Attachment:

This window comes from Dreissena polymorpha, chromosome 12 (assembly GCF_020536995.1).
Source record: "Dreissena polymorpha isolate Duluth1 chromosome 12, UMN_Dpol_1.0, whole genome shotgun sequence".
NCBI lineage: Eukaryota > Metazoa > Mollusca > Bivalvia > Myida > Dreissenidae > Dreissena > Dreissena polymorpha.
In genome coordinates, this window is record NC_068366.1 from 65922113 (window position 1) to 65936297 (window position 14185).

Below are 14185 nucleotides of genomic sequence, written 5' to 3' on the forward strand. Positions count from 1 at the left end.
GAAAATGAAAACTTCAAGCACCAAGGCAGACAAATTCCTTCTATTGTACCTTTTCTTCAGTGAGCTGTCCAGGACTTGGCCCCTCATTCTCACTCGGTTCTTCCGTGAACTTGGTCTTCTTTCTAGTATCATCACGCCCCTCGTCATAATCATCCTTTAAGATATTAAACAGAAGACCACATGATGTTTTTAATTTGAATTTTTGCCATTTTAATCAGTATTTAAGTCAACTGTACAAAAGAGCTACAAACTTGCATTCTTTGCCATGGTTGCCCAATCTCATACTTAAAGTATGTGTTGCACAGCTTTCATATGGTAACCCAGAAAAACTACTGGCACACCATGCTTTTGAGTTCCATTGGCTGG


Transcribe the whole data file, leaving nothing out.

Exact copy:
This window comes from Dreissena polymorpha, chromosome 12 (assembly GCF_020536995.1).
Source record: "Dreissena polymorpha isolate Duluth1 chromosome 12, UMN_Dpol_1.0, whole genome shotgun sequence".
NCBI lineage: Eukaryota > Metazoa > Mollusca > Bivalvia > Myida > Dreissenidae > Dreissena > Dreissena polymorpha.
In genome coordinates, this window is record NC_068366.1 from 65922113 (window position 1) to 65936297 (window position 14185).

Below are 14185 nucleotides of genomic sequence, written 5' to 3' on the forward strand. Positions count from 1 at the left end.
GAAAATGAAAACTTCAAGCACCAAGGCAGACAAATTCCTTCTATTGTACCTTTTCTTCAGTGAGCTGTCCAGGACTTGGCCCCTCATTCTCACTCGGTTCTTCCGTGAACTTGGTCTTCTTTCTAGTATCATCACGCCCCTCGTCATAATCATCCTTTAAGATATTAAACAGAAGACCACATGATGTTTTTAATTTGAATTTTTGCCATTTTAATCAGTATTTAAGTCAACTGTACAAAAGAGCTACAAACTTGCATTCTTTGCCATGGTTGCCCAATCTCATACTTAAAGTATGTGTTGCACAGCTTTCATATGGTAACCCAGAAAAACTACTGGCACACCATGCTTTTGAGTTCCATTGGCTGG